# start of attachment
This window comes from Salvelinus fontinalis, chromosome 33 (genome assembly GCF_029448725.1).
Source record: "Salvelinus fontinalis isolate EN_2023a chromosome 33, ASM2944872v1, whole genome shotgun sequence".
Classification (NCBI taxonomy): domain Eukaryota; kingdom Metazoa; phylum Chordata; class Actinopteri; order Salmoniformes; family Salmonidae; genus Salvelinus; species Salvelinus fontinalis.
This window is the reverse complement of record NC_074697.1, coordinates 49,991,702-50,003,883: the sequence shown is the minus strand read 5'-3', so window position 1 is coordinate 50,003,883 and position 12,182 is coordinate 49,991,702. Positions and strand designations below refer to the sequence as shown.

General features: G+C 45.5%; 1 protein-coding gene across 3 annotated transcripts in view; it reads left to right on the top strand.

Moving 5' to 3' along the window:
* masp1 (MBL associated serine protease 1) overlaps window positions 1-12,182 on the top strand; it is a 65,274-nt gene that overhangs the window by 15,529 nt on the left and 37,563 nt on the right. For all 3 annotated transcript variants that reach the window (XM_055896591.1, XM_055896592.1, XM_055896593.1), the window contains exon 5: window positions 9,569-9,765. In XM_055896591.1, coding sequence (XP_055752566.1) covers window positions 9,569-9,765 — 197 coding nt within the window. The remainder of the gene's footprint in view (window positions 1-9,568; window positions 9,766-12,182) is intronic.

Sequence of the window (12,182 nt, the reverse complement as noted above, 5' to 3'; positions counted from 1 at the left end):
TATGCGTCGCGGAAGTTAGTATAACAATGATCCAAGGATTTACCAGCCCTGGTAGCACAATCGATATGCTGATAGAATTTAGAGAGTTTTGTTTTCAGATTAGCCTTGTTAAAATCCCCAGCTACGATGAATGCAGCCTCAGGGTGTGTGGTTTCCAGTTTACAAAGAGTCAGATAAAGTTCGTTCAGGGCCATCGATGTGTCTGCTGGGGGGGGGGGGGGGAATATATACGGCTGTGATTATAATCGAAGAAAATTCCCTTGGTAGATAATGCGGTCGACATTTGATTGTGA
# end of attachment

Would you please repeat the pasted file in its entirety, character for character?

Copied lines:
This window comes from Salvelinus fontinalis, chromosome 33 (genome assembly GCF_029448725.1).
Source record: "Salvelinus fontinalis isolate EN_2023a chromosome 33, ASM2944872v1, whole genome shotgun sequence".
Classification (NCBI taxonomy): domain Eukaryota; kingdom Metazoa; phylum Chordata; class Actinopteri; order Salmoniformes; family Salmonidae; genus Salvelinus; species Salvelinus fontinalis.
This window is the reverse complement of record NC_074697.1, coordinates 49,991,702-50,003,883: the sequence shown is the minus strand read 5'-3', so window position 1 is coordinate 50,003,883 and position 12,182 is coordinate 49,991,702. Positions and strand designations below refer to the sequence as shown.

General features: G+C 45.5%; 1 protein-coding gene across 3 annotated transcripts in view; it reads left to right on the top strand.

Moving 5' to 3' along the window:
* masp1 (MBL associated serine protease 1) overlaps window positions 1-12,182 on the top strand; it is a 65,274-nt gene that overhangs the window by 15,529 nt on the left and 37,563 nt on the right. For all 3 annotated transcript variants that reach the window (XM_055896591.1, XM_055896592.1, XM_055896593.1), the window contains exon 5: window positions 9,569-9,765. In XM_055896591.1, coding sequence (XP_055752566.1) covers window positions 9,569-9,765 — 197 coding nt within the window. The remainder of the gene's footprint in view (window positions 1-9,568; window positions 9,766-12,182) is intronic.

Sequence of the window (12,182 nt, the reverse complement as noted above, 5' to 3'; positions counted from 1 at the left end):
TATGCGTCGCGGAAGTTAGTATAACAATGATCCAAGGATTTACCAGCCCTGGTAGCACAATCGATATGCTGATAGAATTTAGAGAGTTTTGTTTTCAGATTAGCCTTGTTAAAATCCCCAGCTACGATGAATGCAGCCTCAGGGTGTGTGGTTTCCAGTTTACAAAGAGTCAGATAAAGTTCGTTCAGGGCCATCGATGTGTCTGCTGGGGGGGGGGGGGGGAATATATACGGCTGTGATTATAATCGAAGAAAATTCCCTTGGTAGATAATGCGGTCGACATTTGATTGTGA